In the UK, electric vacuum cleaners used to be called Hoover, a product name, but Dyson is now the top brand on the UK market. Is the vacuum cleaner still called Hoover? Or is it now called Dyson?
Language changes slowly. Over time it is possible but once a name takes hold as a generic term it is not very likely to be dislodged easily. One example is "Magic Marker". It pioneered the felt-tip marker and was very successful and widespread. It went bankrupt in 1980 but, in the U.S., is still used as a generic name. The term "sharpie" is starting to take over after 50+ years.
So vacuums might become "dysons" in a few decades especially if Hover goes out of the market.
It's still called a Hoover, and we hoover the carpet. Dictionaries seem to prefer upper case H when it's a noun, but lower case h when it's a verb.
When a word is deemed no longer proprietary the process is called genericization. This happened to Aspirin in the US. We too use the word as shorthand for 'pain-killer'.
In the UK your vacuum flask is a thermos, ballpoint pens are usually called biros (lower case), and adhesive tape Sellotape or sellotape, though in the US they call it Scotch tape, and in Australia they used to call it Durex.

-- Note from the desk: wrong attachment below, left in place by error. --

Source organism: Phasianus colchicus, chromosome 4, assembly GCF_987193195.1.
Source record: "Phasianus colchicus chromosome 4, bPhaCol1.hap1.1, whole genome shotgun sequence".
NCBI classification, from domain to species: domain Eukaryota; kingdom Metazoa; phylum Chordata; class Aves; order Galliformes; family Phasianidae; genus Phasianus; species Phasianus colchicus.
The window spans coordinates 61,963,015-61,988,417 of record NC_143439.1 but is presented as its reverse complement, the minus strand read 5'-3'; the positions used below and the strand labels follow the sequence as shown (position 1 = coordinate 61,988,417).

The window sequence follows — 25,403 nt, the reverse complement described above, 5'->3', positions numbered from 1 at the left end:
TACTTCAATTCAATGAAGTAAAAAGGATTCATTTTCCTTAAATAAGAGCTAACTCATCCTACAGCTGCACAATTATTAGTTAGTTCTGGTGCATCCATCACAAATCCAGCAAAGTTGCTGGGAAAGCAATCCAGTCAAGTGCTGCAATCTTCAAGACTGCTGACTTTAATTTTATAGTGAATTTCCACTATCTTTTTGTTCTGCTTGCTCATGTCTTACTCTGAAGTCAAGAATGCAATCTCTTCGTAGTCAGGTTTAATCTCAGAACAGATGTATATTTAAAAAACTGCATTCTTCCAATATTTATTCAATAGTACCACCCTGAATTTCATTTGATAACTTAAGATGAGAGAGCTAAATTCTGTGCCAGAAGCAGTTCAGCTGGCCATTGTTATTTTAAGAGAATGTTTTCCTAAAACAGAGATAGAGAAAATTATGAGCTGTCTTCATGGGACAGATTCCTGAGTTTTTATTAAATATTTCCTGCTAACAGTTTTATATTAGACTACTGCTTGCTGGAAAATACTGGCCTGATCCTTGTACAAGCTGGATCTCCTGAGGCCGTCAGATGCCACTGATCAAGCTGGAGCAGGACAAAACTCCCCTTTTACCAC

With encouragement from JSW29 I'm converting my comment from a ouple of days ago to an answer.
I don't believe we'll ever start to talk about 'dysoning' the carpet because genericisation, when it happens, almost always occurs with the name of the brand which introduced the product to a given market, not with any one which subsequently becomes the dominant provider.
This is what happened with "biro" which is a mispronunciation of the name of the Hungarian brothers, Lazlo and Gyorgy Biro who invented the first ball-point pens with sticky ink as we now have them in the 1930s. 'Biro' pens were eventually adopted by the RAF and US airforces for use in aircraft and, after the war, were introduced to the civilian market by the BIC company which became the primary manufacturer of ballpoint pens in the 1950s and then continued ever since. However they were known as 'Biro' pens in the UK in the 1950s and 'biro' has become the generalisation.
I haven't seen a pen marketed as a 'Biro' in at least sixty years: the biggest brand has been BIC for decades and there are many other makes (often unbranded) but people still call them 'biros'. Even PaperMates are sometimes referred to as biros.
The history of the ball point pen is quite interesting and this website gives many details. It's worth a look.